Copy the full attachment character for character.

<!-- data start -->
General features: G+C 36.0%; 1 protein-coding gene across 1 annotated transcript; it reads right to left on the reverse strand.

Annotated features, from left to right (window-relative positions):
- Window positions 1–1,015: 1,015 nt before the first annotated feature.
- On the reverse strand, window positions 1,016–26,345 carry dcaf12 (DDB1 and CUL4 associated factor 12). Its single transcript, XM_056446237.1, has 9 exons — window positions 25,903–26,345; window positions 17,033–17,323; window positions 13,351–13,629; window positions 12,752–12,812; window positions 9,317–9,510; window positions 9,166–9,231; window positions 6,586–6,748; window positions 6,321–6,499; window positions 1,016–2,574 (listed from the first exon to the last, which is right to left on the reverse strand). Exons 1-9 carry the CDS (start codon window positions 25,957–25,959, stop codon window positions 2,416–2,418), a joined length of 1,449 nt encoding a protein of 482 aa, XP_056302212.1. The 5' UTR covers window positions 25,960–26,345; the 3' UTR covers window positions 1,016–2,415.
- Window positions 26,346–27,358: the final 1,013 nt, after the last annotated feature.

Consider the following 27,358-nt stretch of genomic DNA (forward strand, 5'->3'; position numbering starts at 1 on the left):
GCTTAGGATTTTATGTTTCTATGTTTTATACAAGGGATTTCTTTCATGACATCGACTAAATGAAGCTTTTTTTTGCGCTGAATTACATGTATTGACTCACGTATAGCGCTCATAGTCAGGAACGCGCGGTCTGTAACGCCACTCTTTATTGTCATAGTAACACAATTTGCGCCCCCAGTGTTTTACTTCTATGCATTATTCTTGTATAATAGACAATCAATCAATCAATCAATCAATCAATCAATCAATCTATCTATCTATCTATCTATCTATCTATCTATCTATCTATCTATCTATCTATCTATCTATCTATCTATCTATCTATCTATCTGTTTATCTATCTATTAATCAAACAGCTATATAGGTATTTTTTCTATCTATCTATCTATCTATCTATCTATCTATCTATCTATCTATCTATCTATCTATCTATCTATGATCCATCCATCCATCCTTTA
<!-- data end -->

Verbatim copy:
General features: G+C 36.0%; 1 protein-coding gene across 1 annotated transcript; it reads right to left on the reverse strand.

Annotated features, from left to right (window-relative positions):
- Window positions 1–1,015: 1,015 nt before the first annotated feature.
- On the reverse strand, window positions 1,016–26,345 carry dcaf12 (DDB1 and CUL4 associated factor 12). Its single transcript, XM_056446237.1, has 9 exons — window positions 25,903–26,345; window positions 17,033–17,323; window positions 13,351–13,629; window positions 12,752–12,812; window positions 9,317–9,510; window positions 9,166–9,231; window positions 6,586–6,748; window positions 6,321–6,499; window positions 1,016–2,574 (listed from the first exon to the last, which is right to left on the reverse strand). Exons 1-9 carry the CDS (start codon window positions 25,957–25,959, stop codon window positions 2,416–2,418), a joined length of 1,449 nt encoding a protein of 482 aa, XP_056302212.1. The 5' UTR covers window positions 25,960–26,345; the 3' UTR covers window positions 1,016–2,415.
- Window positions 26,346–27,358: the final 1,013 nt, after the last annotated feature.

Consider the following 27,358-nt stretch of genomic DNA (forward strand, 5'->3'; position numbering starts at 1 on the left):
GCTTAGGATTTTATGTTTCTATGTTTTATACAAGGGATTTCTTTCATGACATCGACTAAATGAAGCTTTTTTTTGCGCTGAATTACATGTATTGACTCACGTATAGCGCTCATAGTCAGGAACGCGCGGTCTGTAACGCCACTCTTTATTGTCATAGTAACACAATTTGCGCCCCCAGTGTTTTACTTCTATGCATTATTCTTGTATAATAGACAATCAATCAATCAATCAATCAATCAATCAATCAATCTATCTATCTATCTATCTATCTATCTATCTATCTATCTATCTATCTATCTATCTATCTATCTATCTATCTATCTATCTATCTGTTTATCTATCTATTAATCAAACAGCTATATAGGTATTTTTTCTATCTATCTATCTATCTATCTATCTATCTATCTATCTATCTATCTATCTATCTATCTATCTATGATCCATCCATCCATCCTTTA